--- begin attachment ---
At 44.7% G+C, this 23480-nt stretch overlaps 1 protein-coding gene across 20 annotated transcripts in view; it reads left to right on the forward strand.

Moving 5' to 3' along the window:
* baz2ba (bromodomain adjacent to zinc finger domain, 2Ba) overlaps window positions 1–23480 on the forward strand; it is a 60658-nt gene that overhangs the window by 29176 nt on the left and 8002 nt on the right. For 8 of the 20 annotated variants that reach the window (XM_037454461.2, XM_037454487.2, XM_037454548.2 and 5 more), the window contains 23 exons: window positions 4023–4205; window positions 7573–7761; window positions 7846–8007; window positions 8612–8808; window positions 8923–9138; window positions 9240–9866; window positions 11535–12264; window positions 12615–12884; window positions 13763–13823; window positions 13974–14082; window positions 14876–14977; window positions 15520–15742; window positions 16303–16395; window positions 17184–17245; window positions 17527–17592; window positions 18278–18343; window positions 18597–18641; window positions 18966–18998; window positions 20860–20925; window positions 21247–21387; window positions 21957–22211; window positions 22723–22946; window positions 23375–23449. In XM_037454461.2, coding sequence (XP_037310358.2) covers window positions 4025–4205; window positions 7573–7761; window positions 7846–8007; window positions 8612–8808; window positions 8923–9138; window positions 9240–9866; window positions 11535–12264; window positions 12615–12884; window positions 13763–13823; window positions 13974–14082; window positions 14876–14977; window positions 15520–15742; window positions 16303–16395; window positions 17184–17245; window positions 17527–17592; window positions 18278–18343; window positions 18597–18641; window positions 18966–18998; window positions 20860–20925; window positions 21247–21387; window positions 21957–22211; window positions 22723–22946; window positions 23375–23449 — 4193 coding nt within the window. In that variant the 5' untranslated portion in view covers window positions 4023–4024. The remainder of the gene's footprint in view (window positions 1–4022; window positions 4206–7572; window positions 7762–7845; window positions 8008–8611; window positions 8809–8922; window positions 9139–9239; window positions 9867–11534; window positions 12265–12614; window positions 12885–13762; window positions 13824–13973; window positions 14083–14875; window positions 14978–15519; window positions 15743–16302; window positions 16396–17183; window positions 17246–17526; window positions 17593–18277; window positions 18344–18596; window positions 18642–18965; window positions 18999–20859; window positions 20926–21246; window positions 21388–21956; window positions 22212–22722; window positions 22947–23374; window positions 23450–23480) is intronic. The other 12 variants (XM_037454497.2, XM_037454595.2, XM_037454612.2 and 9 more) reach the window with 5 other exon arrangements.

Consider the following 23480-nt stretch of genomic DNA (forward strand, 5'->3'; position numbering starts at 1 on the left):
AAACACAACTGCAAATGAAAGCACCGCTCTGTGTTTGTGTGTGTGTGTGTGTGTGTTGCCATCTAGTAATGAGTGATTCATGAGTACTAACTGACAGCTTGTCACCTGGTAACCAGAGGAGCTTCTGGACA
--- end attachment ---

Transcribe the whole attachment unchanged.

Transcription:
At 44.7% G+C, this 23480-nt stretch overlaps 1 protein-coding gene across 20 annotated transcripts in view; it reads left to right on the forward strand.

Moving 5' to 3' along the window:
* baz2ba (bromodomain adjacent to zinc finger domain, 2Ba) overlaps window positions 1–23480 on the forward strand; it is a 60658-nt gene that overhangs the window by 29176 nt on the left and 8002 nt on the right. For 8 of the 20 annotated variants that reach the window (XM_037454461.2, XM_037454487.2, XM_037454548.2 and 5 more), the window contains 23 exons: window positions 4023–4205; window positions 7573–7761; window positions 7846–8007; window positions 8612–8808; window positions 8923–9138; window positions 9240–9866; window positions 11535–12264; window positions 12615–12884; window positions 13763–13823; window positions 13974–14082; window positions 14876–14977; window positions 15520–15742; window positions 16303–16395; window positions 17184–17245; window positions 17527–17592; window positions 18278–18343; window positions 18597–18641; window positions 18966–18998; window positions 20860–20925; window positions 21247–21387; window positions 21957–22211; window positions 22723–22946; window positions 23375–23449. In XM_037454461.2, coding sequence (XP_037310358.2) covers window positions 4025–4205; window positions 7573–7761; window positions 7846–8007; window positions 8612–8808; window positions 8923–9138; window positions 9240–9866; window positions 11535–12264; window positions 12615–12884; window positions 13763–13823; window positions 13974–14082; window positions 14876–14977; window positions 15520–15742; window positions 16303–16395; window positions 17184–17245; window positions 17527–17592; window positions 18278–18343; window positions 18597–18641; window positions 18966–18998; window positions 20860–20925; window positions 21247–21387; window positions 21957–22211; window positions 22723–22946; window positions 23375–23449 — 4193 coding nt within the window. In that variant the 5' untranslated portion in view covers window positions 4023–4024. The remainder of the gene's footprint in view (window positions 1–4022; window positions 4206–7572; window positions 7762–7845; window positions 8008–8611; window positions 8809–8922; window positions 9139–9239; window positions 9867–11534; window positions 12265–12614; window positions 12885–13762; window positions 13824–13973; window positions 14083–14875; window positions 14978–15519; window positions 15743–16302; window positions 16396–17183; window positions 17246–17526; window positions 17593–18277; window positions 18344–18596; window positions 18642–18965; window positions 18999–20859; window positions 20926–21246; window positions 21388–21956; window positions 22212–22722; window positions 22947–23374; window positions 23450–23480) is intronic. The other 12 variants (XM_037454497.2, XM_037454595.2, XM_037454612.2 and 9 more) reach the window with 5 other exon arrangements.

Consider the following 23480-nt stretch of genomic DNA (forward strand, 5'->3'; position numbering starts at 1 on the left):
AAACACAACTGCAAATGAAAGCACCGCTCTGTGTTTGTGTGTGTGTGTGTGTGTGTTGCCATCTAGTAATGAGTGATTCATGAGTACTAACTGACAGCTTGTCACCTGGTAACCAGAGGAGCTTCTGGACA